EchoSign requires both parties to be signed up for the service prior to the document exchange. This model is like the “compuserve” model in email – you can’t really use it unless everyone you know is using it. So what happened back in the early 90’s when an old classmate of mine sent me their email address on a competing service – islands of information.
In the EchoSign model what happens when two large companies need to do business but are signed up with competing signature service providers? There will be more than one provider, eventually.
When EchoSign can figure out a way to make their service an IETF open standard and/or a W3C open standard – they’ll make bazillions. Until then they will be a great solution for large companies that can insist that their smaller partners use EchoSign. But for now, unless I can force everyone of my clients to use EchoSign, it is not a solution for this WebWorker. Not yet, maybe some day …..
Good Luck with all your WebWork!
I second benwalther’s suggestion. As for Nitin saying:
I’d argue that I could easily forge and fax your document using a traditional fax machine and that’s totally acceptable as legal and just as prone to falseification as the digital solution. How does the manual method solve that (without mailing)?
Here’s a tip: if you’re a Mac user, I’d recommend that you check out this page that offers sending two free faxes. Of course this only works on a PC, so when I complained to their tech support (look for Live Chat), they offered me a free month and a subsequent ongoing discount on my Pro account. YMMV, but I felt like this was a good deal.
As for faxing signed docs, I use Adobe Acrobat’s stamp tool with a vectorized (previously scanned) version of my signature — and then eFax to send the generated PDF. If you’re concerned about security and have the full version of Acrobat, you can at least encrypt the PDF so that no other changes can be made to the document without a password.
At least that’s what works for me in leiu of a genuine article phsyical fax machine.
You cannot legally ask someone else to add your signature (a real or a digital one) on your document. So you have to do it by yourself.
I also use eFax and find it well worth the $12.95 per month (I guess it’s $16.95 now – still worth it). As far as faxing back a PDF or Word doc, eFax has a print to eFax driver. Just print the Word doc and select the eFax driver and the Word doc gets sent to the eFax application where it can be annotated, a sig file can be stamped on, and then the doc can be faxed back.
My struggle is when I get a paper doc mailed to me and than I have to scan it in order to sign and fax back. I need a new scanner, but all I can find are those huge combo printer scanner copiers. Anyone know of a nice inexpensive slim scanner out there?
My company lends demonstration equipment out to customers on a two week trial period, and before it is sent out I insist on a PRINT-SIGN-FAX, as Marco says “you can not legally ask for someone to add your signature (a real or digital one) on your document” .. Thats fine..if you don’t sign and return then you are not going to get the equipment! 🙂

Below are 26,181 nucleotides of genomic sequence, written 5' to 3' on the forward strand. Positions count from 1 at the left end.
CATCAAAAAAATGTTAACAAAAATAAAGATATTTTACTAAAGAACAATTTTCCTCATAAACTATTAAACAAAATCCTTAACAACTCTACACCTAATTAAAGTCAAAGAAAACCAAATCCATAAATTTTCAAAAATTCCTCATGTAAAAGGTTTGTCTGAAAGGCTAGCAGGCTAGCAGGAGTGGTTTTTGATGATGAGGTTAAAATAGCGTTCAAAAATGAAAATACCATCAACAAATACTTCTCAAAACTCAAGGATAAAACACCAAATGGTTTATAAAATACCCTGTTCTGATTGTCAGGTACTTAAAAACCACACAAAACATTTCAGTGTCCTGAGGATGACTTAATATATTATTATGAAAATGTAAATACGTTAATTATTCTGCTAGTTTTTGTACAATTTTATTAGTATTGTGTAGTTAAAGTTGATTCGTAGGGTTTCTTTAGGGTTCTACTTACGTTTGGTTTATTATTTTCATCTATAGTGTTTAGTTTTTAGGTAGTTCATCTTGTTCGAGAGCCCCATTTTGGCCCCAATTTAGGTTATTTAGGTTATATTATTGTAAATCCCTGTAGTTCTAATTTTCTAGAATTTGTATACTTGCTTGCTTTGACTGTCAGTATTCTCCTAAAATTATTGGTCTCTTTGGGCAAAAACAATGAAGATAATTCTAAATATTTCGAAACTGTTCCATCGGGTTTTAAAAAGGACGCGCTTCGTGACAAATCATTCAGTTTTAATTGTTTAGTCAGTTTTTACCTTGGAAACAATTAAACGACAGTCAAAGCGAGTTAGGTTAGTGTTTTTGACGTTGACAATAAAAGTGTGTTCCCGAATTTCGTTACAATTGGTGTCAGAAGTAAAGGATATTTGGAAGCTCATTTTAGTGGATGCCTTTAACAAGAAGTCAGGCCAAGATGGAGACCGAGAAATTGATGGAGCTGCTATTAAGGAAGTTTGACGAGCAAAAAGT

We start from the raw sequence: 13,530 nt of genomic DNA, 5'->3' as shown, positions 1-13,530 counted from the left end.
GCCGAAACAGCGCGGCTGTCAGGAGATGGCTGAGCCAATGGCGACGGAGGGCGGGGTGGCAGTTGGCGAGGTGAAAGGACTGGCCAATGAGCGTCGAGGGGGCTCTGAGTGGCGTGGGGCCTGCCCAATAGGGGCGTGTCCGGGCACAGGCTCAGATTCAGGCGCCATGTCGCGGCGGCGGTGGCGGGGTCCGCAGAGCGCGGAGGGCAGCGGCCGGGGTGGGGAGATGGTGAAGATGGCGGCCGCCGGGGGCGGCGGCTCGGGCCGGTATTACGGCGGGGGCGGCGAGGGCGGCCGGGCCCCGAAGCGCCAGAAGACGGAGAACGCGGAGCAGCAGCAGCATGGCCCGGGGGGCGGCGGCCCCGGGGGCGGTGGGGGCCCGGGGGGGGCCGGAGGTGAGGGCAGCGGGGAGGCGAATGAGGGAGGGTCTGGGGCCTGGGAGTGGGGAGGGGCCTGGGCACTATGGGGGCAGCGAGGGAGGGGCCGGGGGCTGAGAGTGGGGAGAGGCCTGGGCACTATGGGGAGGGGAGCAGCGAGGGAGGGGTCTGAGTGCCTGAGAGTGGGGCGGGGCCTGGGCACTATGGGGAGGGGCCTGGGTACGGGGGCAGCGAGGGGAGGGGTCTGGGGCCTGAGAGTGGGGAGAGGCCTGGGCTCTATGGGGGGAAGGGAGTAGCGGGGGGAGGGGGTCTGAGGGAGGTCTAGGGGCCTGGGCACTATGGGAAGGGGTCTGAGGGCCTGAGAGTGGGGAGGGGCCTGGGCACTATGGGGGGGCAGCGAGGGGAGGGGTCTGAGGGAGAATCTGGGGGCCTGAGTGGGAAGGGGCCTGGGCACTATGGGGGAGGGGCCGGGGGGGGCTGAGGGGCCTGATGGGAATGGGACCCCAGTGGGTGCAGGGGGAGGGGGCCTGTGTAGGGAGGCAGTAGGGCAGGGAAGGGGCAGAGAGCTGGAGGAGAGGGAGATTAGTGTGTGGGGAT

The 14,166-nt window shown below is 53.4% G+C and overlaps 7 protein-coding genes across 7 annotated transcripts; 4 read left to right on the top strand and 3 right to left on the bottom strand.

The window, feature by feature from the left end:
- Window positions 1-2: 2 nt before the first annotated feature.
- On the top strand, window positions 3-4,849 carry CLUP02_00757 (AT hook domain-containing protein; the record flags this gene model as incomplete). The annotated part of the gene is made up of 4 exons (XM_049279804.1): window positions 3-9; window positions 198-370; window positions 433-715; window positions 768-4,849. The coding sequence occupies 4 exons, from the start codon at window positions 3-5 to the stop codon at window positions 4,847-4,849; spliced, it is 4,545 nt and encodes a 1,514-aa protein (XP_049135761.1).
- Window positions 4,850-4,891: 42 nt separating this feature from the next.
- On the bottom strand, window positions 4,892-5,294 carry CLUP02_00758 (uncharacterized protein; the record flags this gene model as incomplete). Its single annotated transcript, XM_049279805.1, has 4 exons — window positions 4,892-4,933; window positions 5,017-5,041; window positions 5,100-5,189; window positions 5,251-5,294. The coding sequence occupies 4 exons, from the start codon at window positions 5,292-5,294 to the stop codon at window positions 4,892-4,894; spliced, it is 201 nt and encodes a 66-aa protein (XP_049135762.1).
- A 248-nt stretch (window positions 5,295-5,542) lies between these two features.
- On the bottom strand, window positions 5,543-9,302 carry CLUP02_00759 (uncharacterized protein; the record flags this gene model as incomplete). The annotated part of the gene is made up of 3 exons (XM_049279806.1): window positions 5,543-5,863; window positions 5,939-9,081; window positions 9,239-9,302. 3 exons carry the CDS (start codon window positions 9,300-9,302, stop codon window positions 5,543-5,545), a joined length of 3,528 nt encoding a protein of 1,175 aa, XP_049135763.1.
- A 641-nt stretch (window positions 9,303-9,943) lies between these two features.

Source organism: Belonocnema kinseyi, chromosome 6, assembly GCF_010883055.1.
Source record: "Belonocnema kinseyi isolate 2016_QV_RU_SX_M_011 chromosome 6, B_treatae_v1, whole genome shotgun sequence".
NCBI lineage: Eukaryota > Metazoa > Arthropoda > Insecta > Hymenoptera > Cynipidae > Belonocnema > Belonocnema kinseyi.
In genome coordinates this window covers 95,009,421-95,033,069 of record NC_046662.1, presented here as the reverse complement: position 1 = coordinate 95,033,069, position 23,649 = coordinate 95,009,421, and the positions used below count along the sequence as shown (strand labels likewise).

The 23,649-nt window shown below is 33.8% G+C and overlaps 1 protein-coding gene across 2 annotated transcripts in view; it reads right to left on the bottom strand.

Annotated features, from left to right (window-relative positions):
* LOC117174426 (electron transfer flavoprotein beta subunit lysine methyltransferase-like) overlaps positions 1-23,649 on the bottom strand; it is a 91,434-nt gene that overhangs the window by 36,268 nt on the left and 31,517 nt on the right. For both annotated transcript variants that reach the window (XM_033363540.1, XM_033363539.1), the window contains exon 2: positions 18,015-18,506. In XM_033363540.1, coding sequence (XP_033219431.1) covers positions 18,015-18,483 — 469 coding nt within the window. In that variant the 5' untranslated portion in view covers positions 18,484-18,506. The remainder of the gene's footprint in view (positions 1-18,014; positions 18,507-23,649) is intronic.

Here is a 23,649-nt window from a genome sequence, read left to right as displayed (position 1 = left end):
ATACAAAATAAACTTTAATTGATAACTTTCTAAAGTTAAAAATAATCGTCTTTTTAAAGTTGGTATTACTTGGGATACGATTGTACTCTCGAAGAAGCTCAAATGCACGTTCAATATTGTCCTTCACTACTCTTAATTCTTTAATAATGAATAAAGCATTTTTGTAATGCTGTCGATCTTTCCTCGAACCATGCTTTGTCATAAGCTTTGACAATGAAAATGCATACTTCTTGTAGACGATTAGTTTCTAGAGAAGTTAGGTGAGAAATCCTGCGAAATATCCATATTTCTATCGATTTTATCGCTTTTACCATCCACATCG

I believe that the signatory is agreeing to a set of terms and conditions, that accompany the email (normally as an attachment). Anyone can sign, its the company we will invoice anyway if the equipment is not returned in the correct condition.
What I would like to see is a central database of companies with digital signatures. This should be provided free for users, once a nominal fee has been paid. Something like the PayPal method of Verification. “We will send you a number to your registered phone number, and you enter it in. Then we will send you a small fee to your registered account, enter those in.. ”
Would that work? Proving and protecting your identity online is essential in todays world. Once some recognized worldwide body realizes this, and starts or improves on a current system of identification, then the world ‘should’ be a safer place..
Heres hoping… 🙂
Just one more clarification:
“EchoSign requires both parties to be signed up for the service prior to the document exchange.”
Actually EchoSign only requires the Sender to be signed up for the service. All the signer/recipient has to have is an email address . . . in fact to fax-sign, the signer doesn’t go to http://www.echosign.com at all, just prints out the doc email to him/her as a PDF and faxes it back . . .
Thanks for that clarification – it does make it a lot better, especially if I get a doc from some one already on EchoSign. Then I don’t have an issue with it.
To all the people suggesting fax based solutions – there always seems to be a step where I print the doc out, or am I missing something. It’s the paper step I am trying to avoid.
Chris, yes I do understand that someone else can scan my signature and do the same thing but its a lot easier on a computer and when you make it a lot easier to do something a lot more of it happens – orders of magnitude more.